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COVID-19 Commercial Property Tax Relief

March 5, 2021

As Indiana businesses continue to look for ways to mitigate the effects of COVID-19, surprising solutions might be found in their property tax bills. KSM’s property tax practice leader, Chad Miller, answers frequently asked questions in the real property arena and provides insight into potential savings opportunities.

I am a business owner and a property owner, and I experienced financial hardship during COVID-19. Is there any relief to be had on my property tax bill?

In Indiana, there are multiple ways a property’s value can be determined. Many commercial properties are assessed based on the income a property generates, also known as the income approach to value. If there was a significant loss of income during 2020 related to your real estate property, there may be an opportunity to appeal your taxes. Specifically, you may be able to appeal the 2021 assessment valuation for taxes payable in 2022.

Upon review of the final 2020 financial statements, a taxpayer can calculate an estimated value using the income approach to valuation method, which can then be compared to the 2021 assessed value. If the 2021 assessed value is greater, an appeal may be necessary.

Deadlines for filing an appeal vary depending on when local government issues a “notice of assessment” to the taxpayer. If it is mailed before May 1, a taxpayer has until June 15, 2021, to file an appeal. If it is mailed on or after May 1, 2021, then a taxpayer has until June 15, 2022, to appeal the valuation. However, if the assessed value is already low or lower than the estimated valuation, taking into account the 2020 loss, then an appeal may be unwarranted.

If a taxpayer believes an appeal is warranted, they should contact their tax advisor for assistance. When considering an appeal, taxpayers need to weigh the post-COVID-year valuation impacts against a possible reduction to 2021 assessed values. It is likely that a taxpayer will be required to provide the three prior years’ worth of financial data. If the historical assessed values have been significantly lower than the value calculated under the income approach to value method calculated using the now available financial data from a typical year, future assessments may increase post-COVID.

Is there any way to adjust the 2020 assessed value due to loss of income from the COVID-19 pandemic?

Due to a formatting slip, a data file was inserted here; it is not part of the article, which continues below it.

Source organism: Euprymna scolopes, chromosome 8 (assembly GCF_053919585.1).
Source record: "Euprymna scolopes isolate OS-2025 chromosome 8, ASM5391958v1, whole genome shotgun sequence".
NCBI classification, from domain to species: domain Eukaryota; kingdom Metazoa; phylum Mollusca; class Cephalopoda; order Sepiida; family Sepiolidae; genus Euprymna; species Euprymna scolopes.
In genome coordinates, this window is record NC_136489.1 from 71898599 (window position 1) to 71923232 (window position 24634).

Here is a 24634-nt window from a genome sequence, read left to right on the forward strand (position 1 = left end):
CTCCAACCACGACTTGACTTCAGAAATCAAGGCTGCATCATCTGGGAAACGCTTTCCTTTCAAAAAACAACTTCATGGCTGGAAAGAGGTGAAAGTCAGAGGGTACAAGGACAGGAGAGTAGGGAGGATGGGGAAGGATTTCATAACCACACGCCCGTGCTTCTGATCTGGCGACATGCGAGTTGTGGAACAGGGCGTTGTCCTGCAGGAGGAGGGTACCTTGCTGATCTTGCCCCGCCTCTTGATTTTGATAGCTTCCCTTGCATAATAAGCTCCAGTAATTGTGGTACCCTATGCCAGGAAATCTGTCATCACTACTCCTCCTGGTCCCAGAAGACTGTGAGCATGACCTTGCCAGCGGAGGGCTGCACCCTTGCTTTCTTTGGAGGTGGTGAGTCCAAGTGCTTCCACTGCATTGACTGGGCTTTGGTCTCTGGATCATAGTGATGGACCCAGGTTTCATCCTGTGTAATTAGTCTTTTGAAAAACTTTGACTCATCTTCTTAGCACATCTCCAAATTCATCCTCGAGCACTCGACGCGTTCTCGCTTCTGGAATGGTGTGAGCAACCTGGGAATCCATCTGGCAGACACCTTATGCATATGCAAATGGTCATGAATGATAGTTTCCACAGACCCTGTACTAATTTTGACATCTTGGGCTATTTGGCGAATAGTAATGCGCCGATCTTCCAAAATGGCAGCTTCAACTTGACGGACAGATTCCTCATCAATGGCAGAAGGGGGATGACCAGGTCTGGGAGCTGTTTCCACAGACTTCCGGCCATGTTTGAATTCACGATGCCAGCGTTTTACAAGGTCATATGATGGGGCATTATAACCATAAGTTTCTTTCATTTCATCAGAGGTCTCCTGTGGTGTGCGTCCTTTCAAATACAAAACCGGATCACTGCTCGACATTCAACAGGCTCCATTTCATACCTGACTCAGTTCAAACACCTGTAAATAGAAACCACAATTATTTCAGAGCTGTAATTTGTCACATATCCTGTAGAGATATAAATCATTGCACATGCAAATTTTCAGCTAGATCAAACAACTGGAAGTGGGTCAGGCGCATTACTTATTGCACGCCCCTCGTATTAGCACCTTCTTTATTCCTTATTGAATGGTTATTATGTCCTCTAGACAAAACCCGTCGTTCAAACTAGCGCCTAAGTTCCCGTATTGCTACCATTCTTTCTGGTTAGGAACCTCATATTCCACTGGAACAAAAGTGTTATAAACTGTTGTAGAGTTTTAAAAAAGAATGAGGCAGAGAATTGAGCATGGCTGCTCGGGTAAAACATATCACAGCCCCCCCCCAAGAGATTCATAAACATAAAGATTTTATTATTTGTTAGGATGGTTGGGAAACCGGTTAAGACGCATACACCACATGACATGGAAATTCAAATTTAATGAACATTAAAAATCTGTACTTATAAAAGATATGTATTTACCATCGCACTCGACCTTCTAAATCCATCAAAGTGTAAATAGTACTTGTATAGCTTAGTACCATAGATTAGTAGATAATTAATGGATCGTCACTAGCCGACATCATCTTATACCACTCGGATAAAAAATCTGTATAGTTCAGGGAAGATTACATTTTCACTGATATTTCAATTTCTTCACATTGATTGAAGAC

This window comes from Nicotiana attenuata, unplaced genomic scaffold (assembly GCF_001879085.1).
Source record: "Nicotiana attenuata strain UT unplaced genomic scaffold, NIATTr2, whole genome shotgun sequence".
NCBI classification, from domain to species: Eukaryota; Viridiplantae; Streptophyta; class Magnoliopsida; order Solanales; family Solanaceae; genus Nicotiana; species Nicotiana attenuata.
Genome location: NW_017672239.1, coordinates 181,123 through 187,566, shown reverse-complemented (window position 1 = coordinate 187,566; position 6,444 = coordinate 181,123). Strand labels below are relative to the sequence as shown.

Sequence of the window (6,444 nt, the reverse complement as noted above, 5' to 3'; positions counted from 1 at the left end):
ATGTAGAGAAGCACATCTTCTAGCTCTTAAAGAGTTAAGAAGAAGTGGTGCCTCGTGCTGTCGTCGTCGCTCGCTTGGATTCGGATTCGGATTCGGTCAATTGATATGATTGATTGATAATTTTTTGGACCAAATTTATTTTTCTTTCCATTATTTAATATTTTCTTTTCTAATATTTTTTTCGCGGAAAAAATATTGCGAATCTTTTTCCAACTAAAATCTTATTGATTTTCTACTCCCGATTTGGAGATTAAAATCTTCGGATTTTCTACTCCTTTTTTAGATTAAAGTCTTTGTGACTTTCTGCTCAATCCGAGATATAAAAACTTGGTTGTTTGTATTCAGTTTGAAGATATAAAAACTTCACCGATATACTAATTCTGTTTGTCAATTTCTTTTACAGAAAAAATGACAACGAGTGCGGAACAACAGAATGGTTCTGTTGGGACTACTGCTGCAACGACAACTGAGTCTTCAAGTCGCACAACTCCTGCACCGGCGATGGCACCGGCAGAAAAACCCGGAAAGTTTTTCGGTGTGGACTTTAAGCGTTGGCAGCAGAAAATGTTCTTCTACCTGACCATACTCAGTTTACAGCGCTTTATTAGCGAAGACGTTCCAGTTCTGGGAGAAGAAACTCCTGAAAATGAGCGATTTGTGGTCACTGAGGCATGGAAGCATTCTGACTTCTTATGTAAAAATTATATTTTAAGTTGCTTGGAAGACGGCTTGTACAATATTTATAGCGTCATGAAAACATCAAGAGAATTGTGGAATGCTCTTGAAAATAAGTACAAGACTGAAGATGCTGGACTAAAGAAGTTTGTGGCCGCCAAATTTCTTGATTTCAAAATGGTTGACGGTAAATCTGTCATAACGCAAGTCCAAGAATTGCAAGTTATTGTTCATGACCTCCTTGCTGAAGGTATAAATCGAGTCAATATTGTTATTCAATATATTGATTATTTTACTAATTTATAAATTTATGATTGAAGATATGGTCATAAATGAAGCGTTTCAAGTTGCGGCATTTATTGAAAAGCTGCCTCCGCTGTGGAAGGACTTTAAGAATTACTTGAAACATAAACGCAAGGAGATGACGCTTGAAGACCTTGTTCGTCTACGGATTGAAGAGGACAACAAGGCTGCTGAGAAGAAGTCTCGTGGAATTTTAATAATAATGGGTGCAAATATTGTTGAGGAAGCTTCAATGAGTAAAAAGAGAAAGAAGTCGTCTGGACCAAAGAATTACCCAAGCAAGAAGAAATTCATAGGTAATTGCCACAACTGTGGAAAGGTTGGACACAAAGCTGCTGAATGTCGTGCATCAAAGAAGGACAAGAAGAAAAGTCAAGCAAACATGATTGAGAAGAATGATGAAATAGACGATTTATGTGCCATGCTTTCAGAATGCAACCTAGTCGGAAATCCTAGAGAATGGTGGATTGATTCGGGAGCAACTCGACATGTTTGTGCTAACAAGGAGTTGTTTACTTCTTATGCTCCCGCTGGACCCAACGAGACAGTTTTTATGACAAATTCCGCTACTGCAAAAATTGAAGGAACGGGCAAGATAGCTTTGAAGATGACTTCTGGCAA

There is an avenue to request disaster relief related to your 2020 assessed value, but the success rate may be limited. Indiana statutes offer relief to taxpayers whose property has been totally or partially destroyed as a result of a disaster shortly after the assessment date. Historically, this provision has been applied solely to physical destruction of the property and has been used for natural disasters such as tornados.

While some taxpayers may attempt to apply this provision to the pandemic and request relief under this section, the Department of Local Government Finance, county assessors, and other authorities have initially indicated its success may be low or limited.

Like all things COVID-related, this is an unprecedented time in property tax valuation. Indiana assessors have never dealt with a pandemic or had to assess property while in the midst of one. While there is a chance the disaster relief position may be heard at the Indiana Board of Tax Review or the Indiana Tax Court and be accepted, at this time, its effectiveness is untested.

What if I did not experience financial hardship, is there still a way to reduce my property tax bill?

Possibly. If there was not a significant loss of income related to your real estate property, then the assessed value should be compared to market value to see if the valuation is reasonable. If the current assessed value on the property is greater than the market value, there could be an opportunity to file an appeal. There are specific deadlines to consider when filing an appeal, however, so I recommend reaching out to your tax advisor for assistance.

What else should I be thinking about right now?

Right now, business owners should consider if they are in an industry where their property value has significantly diminished due to lack of revenue during COVID-19. If this is the case, work with your tax advisor to identify the issues facing the property. Once issues have been identified and after the 2020 financial statements have been finalized, it is a great time to review the assessment and see if there is an appeal opportunity. If an appeal opportunity is identified, then, prior to June 15, 2021, an appeal form will need to be filed with the assessor’s office.

Questions?

KSM continues to watch proposed legislation and executive orders issued by Gov. Holcomb for additional relief opportunities. In the meantime, please reach out to your KSM advisor with any questions related to commercial property tax assessments or complete this form.

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Chad Miller Property Tax Practice Leader

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